Q&A: P.E.I. Premier Dennis King talks tourism season and looks back on 1st year in office

As Islanders enter another weekend during the COVID-19 pandemic, CBC News: Compass host Louise Martin was joined by P.E.I. Premier Dennis King for a Skype interview Friday evening.

The latest case of COVID-19 was announced more than a week ago, on April 15, and the province has said it’s working on a plan to ease restrictions beginning May 1.

The number of cases of COVID-19 on P.E.I. remains at 26, with 24 of those cases considered to be recovered. 

Here is that conversation, edited for clarity and length.

Q: P.E.I.’s ease back plan, when do you think you’ll be able to give more specifics on that? 

You’ll see in the middle of next week that we will be able to go live with more information as to what the risk assessment process would look like, what a phased in plan … for the immediate future looks like. 

But like everything … we’ve worked on here it will need to change and adapt on a regular basis to meet the realities of each day as it moves on. 

Q: New Brunswick unveiled some really specific details, Saskatchewan has, so will it be more like that? A breakdown of what will open and when? 

It wouldn’t necessarily be specific to individual businesses. But I think ours will be like Saskatchewan’s from the perspective that we will put some targets and goals in place of when we could see certain phases and parts of the economy coming live.

Q: What kind of conversations are you having with New Brunswick of potentially opening up the border of that province?

All of the conversations that I’ve had with Premier Higgs so far … have been in the early stages. 

We’re both very cautious yet, we put these things on the long-term agenda and try to figure out a way toward them. It’s certainly a goal we have in mind but we’re also mindful of the fact that we’re still in a health pandemic, still lots to be worried about. So we have to be cautious and careful with our optimism.

Q: How realistic is it to think that the cruise ship season or any big tourist events will happen this summer on P.E.I.? 

I think as you saw today with the Confederation Centre of the Arts cancelling their summer season, you know, my great fear and the reality of what we’re taking on here is the understanding that a lot of this stuff that we’re used to isn’t going to happen.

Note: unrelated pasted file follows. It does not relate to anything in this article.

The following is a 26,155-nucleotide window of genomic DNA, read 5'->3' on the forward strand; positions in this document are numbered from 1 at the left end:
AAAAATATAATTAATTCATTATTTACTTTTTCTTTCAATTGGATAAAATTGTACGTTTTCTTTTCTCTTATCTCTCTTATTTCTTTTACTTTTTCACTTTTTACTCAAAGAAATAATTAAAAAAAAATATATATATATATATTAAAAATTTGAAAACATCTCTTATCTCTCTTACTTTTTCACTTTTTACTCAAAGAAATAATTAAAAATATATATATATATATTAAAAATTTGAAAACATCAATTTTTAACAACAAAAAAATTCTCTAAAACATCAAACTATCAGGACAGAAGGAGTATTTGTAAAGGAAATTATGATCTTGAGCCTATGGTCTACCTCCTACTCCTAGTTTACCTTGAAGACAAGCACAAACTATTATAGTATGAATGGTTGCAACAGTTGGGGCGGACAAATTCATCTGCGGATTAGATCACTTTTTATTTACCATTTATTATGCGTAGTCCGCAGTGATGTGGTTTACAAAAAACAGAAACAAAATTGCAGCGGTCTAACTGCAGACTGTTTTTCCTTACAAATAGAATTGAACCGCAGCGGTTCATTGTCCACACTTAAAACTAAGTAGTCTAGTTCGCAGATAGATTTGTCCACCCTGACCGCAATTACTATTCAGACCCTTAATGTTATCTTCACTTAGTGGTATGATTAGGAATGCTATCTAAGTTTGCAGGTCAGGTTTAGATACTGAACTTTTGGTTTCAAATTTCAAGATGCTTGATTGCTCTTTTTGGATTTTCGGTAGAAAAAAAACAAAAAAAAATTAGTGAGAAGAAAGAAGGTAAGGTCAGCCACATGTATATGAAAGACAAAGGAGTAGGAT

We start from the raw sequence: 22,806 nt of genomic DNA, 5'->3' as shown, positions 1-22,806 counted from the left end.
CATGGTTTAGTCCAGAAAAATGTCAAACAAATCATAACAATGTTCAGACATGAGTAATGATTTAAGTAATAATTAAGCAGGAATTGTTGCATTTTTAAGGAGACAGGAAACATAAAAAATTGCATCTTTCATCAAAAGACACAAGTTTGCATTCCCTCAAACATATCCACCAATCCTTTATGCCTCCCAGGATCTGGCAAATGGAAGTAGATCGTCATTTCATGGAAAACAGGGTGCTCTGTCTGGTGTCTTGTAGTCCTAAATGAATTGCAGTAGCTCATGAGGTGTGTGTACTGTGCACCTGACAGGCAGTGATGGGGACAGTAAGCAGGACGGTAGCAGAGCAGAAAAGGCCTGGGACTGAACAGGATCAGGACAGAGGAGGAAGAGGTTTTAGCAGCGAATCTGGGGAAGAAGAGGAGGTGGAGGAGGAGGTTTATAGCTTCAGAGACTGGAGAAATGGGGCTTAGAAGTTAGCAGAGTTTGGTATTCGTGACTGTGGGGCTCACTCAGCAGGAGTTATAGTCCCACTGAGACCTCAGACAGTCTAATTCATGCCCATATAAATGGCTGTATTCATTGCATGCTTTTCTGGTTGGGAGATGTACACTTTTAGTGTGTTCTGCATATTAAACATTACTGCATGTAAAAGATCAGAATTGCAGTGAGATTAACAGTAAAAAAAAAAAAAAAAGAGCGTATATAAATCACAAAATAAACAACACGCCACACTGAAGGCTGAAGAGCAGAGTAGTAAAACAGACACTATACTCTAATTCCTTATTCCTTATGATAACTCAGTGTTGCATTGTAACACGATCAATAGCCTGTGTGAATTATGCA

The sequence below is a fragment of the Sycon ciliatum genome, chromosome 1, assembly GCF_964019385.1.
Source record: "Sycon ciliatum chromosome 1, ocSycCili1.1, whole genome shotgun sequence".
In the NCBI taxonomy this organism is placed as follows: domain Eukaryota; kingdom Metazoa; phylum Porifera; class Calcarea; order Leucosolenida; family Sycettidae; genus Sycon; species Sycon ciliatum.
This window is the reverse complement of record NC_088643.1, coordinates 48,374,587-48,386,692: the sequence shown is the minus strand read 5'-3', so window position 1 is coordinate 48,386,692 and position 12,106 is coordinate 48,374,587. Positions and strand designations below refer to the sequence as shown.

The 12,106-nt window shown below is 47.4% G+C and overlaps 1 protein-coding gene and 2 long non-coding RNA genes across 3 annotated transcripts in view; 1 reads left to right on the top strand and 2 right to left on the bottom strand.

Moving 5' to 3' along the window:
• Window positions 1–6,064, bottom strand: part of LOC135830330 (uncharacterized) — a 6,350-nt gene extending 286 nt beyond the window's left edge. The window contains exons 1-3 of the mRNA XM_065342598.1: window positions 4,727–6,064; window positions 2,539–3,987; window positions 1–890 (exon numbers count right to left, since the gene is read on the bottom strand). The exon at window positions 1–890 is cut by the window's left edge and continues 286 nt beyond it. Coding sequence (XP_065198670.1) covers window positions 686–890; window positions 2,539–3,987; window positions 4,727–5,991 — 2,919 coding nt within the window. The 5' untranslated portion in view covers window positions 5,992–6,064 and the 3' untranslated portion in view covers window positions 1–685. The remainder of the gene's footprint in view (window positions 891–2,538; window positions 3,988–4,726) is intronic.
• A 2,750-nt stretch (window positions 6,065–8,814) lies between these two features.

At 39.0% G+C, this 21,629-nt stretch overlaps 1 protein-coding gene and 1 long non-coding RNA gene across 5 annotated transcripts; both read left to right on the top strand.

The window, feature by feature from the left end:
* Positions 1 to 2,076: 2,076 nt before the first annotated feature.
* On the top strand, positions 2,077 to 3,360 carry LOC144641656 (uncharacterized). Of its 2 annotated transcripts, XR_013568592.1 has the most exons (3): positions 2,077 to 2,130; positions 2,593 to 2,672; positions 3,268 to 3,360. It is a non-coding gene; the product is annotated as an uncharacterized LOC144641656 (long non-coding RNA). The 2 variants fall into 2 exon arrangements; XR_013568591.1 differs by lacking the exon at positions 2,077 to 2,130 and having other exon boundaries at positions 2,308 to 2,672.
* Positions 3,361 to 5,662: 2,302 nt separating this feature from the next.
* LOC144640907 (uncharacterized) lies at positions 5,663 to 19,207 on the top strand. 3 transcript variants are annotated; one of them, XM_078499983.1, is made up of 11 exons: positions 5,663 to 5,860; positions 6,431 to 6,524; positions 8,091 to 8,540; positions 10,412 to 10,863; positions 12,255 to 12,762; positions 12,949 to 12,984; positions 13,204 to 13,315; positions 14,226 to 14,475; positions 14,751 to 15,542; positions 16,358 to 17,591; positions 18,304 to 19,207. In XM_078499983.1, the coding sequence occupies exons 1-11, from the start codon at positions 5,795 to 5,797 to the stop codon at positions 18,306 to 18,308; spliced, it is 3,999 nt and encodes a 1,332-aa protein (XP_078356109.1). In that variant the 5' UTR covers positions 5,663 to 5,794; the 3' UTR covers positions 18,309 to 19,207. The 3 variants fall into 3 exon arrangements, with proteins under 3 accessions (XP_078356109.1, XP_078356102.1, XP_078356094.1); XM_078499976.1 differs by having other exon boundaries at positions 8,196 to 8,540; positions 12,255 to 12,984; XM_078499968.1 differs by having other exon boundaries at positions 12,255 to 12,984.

The cruise industry — I don’t know. There’s some uncertainty there for obvious reasons. Large gatherings, Dr. Morrison has said from the beginning, will be one of the last things to be lifted. I’m concerned this year and what our summer looks like and what we can get out of it from a tourism industry perspective. 

Q: The leader of the Official Opposition is asking for the legislature to reconvene, will you make that call? 

I don’t think anyone on P.E.I. is more eager to get to the legislature than I am. I enjoy the legislature, Islanders want us in the legislature. Right now, I don’t think we’re allowed in the legislature because of the health pandemic emergency that we’re in. We will meet again this week via telephone, with the Speaker’s office, with the leaders of the parties to discuss, like all Island businesses and organizations are discussing right now, as we look at ease back in P.E.I., where does the legislature fit in all of that.

Q: One year ago today I interviewed you as P.E.I.’s premier-designate. I’m wondering what advice today you would give yourself one year ago? 

I would say, there’s going to be some good days and some tough days. That’s for sure. But to keep focused on who you are, you’re going to look back in a year’s time and say, “Wow, that was quite a journey.”

I’m certainly proud of the achievements that we have made so far and still very, very proud of the mandate that Islanders have given us. I feel that we have stayed true to who Islanders voted for a year ago today. 

COVID-19: What you need to know

What are the symptoms of COVID-19?

Common symptoms include:

But more serious symptoms can develop, including difficulty breathing and pneumonia, which can lead to death.

Health Canada has built a self-assessment tool.

What should I do if I feel sick?

Isolate yourself and call 811. Do not visit an emergency room or urgent care centre to get tested. A health professional at 811 will give you advice and instructions.

How can I protect myself?

  • Wash your hands frequently and thoroughly.
  • Avoid touching your eyes, nose and mouth.
  • Clean regularly touched surfaces regularly.
  • Practise physical distancing.

More detailed information on the outbreak is available on the federal government’s website.

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